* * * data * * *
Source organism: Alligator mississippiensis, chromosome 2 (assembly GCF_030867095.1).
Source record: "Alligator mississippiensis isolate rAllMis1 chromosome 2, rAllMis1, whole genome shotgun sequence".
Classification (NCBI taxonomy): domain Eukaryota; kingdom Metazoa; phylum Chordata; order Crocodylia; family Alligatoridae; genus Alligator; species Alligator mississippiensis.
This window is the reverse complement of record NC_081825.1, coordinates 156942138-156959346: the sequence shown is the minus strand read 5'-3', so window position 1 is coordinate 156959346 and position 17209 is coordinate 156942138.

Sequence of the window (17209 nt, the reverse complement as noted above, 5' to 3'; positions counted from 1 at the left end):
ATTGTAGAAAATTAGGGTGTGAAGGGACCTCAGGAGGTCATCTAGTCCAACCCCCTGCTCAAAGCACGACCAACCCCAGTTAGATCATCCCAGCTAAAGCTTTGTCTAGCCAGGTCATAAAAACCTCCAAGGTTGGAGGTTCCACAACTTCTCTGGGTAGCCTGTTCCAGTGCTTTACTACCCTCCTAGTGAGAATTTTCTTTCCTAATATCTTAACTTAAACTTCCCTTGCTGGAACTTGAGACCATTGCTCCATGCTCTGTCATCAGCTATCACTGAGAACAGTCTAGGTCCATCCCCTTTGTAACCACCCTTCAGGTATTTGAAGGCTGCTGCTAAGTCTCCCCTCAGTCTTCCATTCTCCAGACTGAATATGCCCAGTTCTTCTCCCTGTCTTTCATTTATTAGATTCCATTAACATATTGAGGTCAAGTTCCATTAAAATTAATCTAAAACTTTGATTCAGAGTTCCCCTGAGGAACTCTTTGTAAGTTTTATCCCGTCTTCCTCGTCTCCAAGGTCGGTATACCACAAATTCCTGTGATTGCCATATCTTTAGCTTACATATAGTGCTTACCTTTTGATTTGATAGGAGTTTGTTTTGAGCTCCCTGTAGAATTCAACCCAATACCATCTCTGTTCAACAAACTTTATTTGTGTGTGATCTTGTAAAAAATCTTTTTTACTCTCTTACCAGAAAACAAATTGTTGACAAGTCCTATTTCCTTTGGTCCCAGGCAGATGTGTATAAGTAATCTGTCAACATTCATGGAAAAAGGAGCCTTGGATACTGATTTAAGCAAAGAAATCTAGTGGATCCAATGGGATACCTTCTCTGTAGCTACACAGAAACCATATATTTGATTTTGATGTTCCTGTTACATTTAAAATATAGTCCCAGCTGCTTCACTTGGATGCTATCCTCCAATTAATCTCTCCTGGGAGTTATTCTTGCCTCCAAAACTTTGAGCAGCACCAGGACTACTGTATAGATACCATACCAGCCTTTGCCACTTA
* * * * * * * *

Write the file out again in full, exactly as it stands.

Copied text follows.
Source organism: Alligator mississippiensis, chromosome 2 (assembly GCF_030867095.1).
Source record: "Alligator mississippiensis isolate rAllMis1 chromosome 2, rAllMis1, whole genome shotgun sequence".
Classification (NCBI taxonomy): domain Eukaryota; kingdom Metazoa; phylum Chordata; order Crocodylia; family Alligatoridae; genus Alligator; species Alligator mississippiensis.
This window is the reverse complement of record NC_081825.1, coordinates 156942138-156959346: the sequence shown is the minus strand read 5'-3', so window position 1 is coordinate 156959346 and position 17209 is coordinate 156942138.

Sequence of the window (17209 nt, the reverse complement as noted above, 5' to 3'; positions counted from 1 at the left end):
ATTGTAGAAAATTAGGGTGTGAAGGGACCTCAGGAGGTCATCTAGTCCAACCCCCTGCTCAAAGCACGACCAACCCCAGTTAGATCATCCCAGCTAAAGCTTTGTCTAGCCAGGTCATAAAAACCTCCAAGGTTGGAGGTTCCACAACTTCTCTGGGTAGCCTGTTCCAGTGCTTTACTACCCTCCTAGTGAGAATTTTCTTTCCTAATATCTTAACTTAAACTTCCCTTGCTGGAACTTGAGACCATTGCTCCATGCTCTGTCATCAGCTATCACTGAGAACAGTCTAGGTCCATCCCCTTTGTAACCACCCTTCAGGTATTTGAAGGCTGCTGCTAAGTCTCCCCTCAGTCTTCCATTCTCCAGACTGAATATGCCCAGTTCTTCTCCCTGTCTTTCATTTATTAGATTCCATTAACATATTGAGGTCAAGTTCCATTAAAATTAATCTAAAACTTTGATTCAGAGTTCCCCTGAGGAACTCTTTGTAAGTTTTATCCCGTCTTCCTCGTCTCCAAGGTCGGTATACCACAAATTCCTGTGATTGCCATATCTTTAGCTTACATATAGTGCTTACCTTTTGATTTGATAGGAGTTTGTTTTGAGCTCCCTGTAGAATTCAACCCAATACCATCTCTGTTCAACAAACTTTATTTGTGTGTGATCTTGTAAAAAATCTTTTTTACTCTCTTACCAGAAAACAAATTGTTGACAAGTCCTATTTCCTTTGGTCCCAGGCAGATGTGTATAAGTAATCTGTCAACATTCATGGAAAAAGGAGCCTTGGATACTGATTTAAGCAAAGAAATCTAGTGGATCCAATGGGATACCTTCTCTGTAGCTACACAGAAACCATATATTTGATTTTGATGTTCCTGTTACATTTAAAATATAGTCCCAGCTGCTTCACTTGGATGCTATCCTCCAATTAATCTCTCCTGGGAGTTATTCTTGCCTCCAAAACTTTGAGCAGCACCAGGACTACTGTATAGATACCATACCAGCCTTTGCCACTTA